Publisher: Duke University Press Date of Publication: 2005
Price: ISBN: 0 8223 3492 5
Pages: xvi + 325 Format: Paperback

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1 - Introduction: the politics of nature and the making of environmental subjects; 2 - Forests of statistics: colonial environmental knowledges; 3 - Struggles over Kumaon forests 1815-1916; 4 - Governmentalized localities: the dispersal of regulation; 5 - Inside the regulatory community; 6 - Making environmental subjects: intimate government; 7 - Conclusion: the analytics of environmentality.



On the surface this is a description of change in forest cover in a remote part of Northern India. However, it is also an investigation into the way in which people perceive their environment and the ways they react to it. Thus at the deepest level it is a questioning of what 'environment' means and how this can be reconciled with government requirements for environmental concern (or even governance of areas). In Western cultures we tend to accept the need for the 'conservation' of 'nature' and yet we tend to forget that notions of nature are often bound up with designation. For example, wildscape in the UK is largely artificial due to centuries of farming use and also that it was originally designated by a committee whose ideas of wild could be seen as 'West' and 'mountainous' - it's only recently that a low-lying area became a National Park. There's no surprise then when other nations and people start the same question. The interesting question is will they come up with the same answer?

The book opens with a description of the author's first visit and the responses he received from the local people. It becomes clear that the area has seen some considerable disruption for over 200 years. Initially there was the use of the forests and then a period of forest burning in reaction against the colonial edicts of the time. A later period, identified as being from the 1930s onwards, shows the development of the movement towards conservation. From this we move into the first of two parts - a look at the way in which the forests were first viewed. It started in 1805 with the need for more timber. The British government set out to find new sources. This came down to the local Indian district which set about surveying the area and making rules over the heads of the local people, to control the resources. This early control of the resources paid little attention to the needs of either the forest ecosystem or the requirements of the local inhabitants who used forests for many reasons. Chapter two outlines the new methods used to control the area. It was vital to find out the size and distribution of the resource and so statistics and quantification played a great part. This is an interesting departure from normal discussions on changing politics of land use. Here, the focus was not on military might but on the (seemingly) benign use of numbers to create a 'neutral' landscape for exploitation. Chapter three acts as a counterpoint by investigating the local response to this. It is clear that the two perspectives clashed. What seemed to one party to be a very reasonably use of its lands was deemed by the other party to be totally unreasonable. Although the more powerful 'won' this was to be a short-lived victory. Part two examines the 'technology' of government that ensued and the reactions to it. Chapter four focusses on the impact of decentralised power. Previously, control was from a central source but to manage the resource, it needed to be brought down to local level. This meant that a single resource had many managers with a resulting loss of comprehensive overview. Chapter five argues that this new structure of administration needed new tools to operate. In so doing it created a rift between locals. It was made all the more potent because power was no longer away with 'them' in a remote place but with some of 'us' in a locality. Whilst it might have made colonial sense it did create tensions. These tensions differ between individuals and between times. As chapter six describes, the regulations set up changed both the forest and the people involved with it. Eventually, the regulation and forest changed the nature of participation and participants (the so-called environmental subjects of the chapter). The final chapter shows us where we have been led. The subjects of the book are but one example of how politics, environment and society interact to produce a contextualised landscape within which human practices are regulated (and of which environmental concern is only one option). From this point, the author branches out to link this research into more theoretical considerations of government and society as well as investigating other perspectives such as postmodernism and eco-feminism.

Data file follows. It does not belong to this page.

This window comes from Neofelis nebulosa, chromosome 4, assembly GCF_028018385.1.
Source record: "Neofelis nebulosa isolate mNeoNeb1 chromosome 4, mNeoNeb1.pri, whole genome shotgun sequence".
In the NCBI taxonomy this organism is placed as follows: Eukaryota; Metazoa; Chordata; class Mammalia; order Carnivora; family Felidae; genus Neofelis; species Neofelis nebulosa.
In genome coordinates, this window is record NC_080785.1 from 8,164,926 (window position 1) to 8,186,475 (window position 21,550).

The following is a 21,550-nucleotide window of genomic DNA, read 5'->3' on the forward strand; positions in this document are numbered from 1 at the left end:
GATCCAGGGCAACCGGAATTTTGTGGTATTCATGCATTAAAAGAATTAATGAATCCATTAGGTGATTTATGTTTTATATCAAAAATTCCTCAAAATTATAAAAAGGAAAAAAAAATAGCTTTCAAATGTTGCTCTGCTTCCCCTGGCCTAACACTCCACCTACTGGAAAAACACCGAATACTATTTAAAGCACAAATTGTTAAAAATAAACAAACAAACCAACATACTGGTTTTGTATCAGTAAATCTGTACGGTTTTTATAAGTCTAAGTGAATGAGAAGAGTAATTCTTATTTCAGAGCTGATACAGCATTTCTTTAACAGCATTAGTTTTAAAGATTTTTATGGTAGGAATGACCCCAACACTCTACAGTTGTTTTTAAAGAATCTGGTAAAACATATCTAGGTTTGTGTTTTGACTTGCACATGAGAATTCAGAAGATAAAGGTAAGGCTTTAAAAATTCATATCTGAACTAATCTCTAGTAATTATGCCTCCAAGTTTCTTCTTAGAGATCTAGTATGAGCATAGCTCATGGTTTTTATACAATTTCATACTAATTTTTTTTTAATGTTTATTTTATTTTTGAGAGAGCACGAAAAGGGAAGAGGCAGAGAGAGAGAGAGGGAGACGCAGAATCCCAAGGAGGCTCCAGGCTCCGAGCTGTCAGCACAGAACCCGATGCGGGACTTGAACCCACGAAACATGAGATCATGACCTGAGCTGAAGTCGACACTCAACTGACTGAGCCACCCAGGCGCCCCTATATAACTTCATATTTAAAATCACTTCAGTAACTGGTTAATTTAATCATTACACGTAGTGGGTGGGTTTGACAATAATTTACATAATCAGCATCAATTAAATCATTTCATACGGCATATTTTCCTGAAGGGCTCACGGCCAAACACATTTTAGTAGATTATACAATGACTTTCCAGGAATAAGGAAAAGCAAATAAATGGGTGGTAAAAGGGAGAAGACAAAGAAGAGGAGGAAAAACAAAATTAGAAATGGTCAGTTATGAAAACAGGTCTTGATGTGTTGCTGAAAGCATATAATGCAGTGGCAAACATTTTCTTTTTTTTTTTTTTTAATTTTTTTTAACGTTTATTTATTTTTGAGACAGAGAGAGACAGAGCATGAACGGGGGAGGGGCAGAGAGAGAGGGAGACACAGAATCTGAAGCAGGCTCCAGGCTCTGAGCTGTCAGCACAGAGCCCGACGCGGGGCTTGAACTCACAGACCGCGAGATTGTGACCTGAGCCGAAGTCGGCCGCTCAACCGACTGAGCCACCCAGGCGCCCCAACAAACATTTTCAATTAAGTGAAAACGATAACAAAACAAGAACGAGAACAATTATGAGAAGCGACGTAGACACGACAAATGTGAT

This is an unusual text. It uses a deep, quite intense study of one small group and their forest to produce a framework from which and through which to view reactions to the environment. It is, in turns, both deep green philosophy and a measured method for the study of human-nature interactions over time. It ranges from the practical use of statistics to the more arcane world of theoretical feminist environmentalism. To appreciate this book one needs a fair degree of background knowledge thus making this text most suitable for undergraduate/graduate study.


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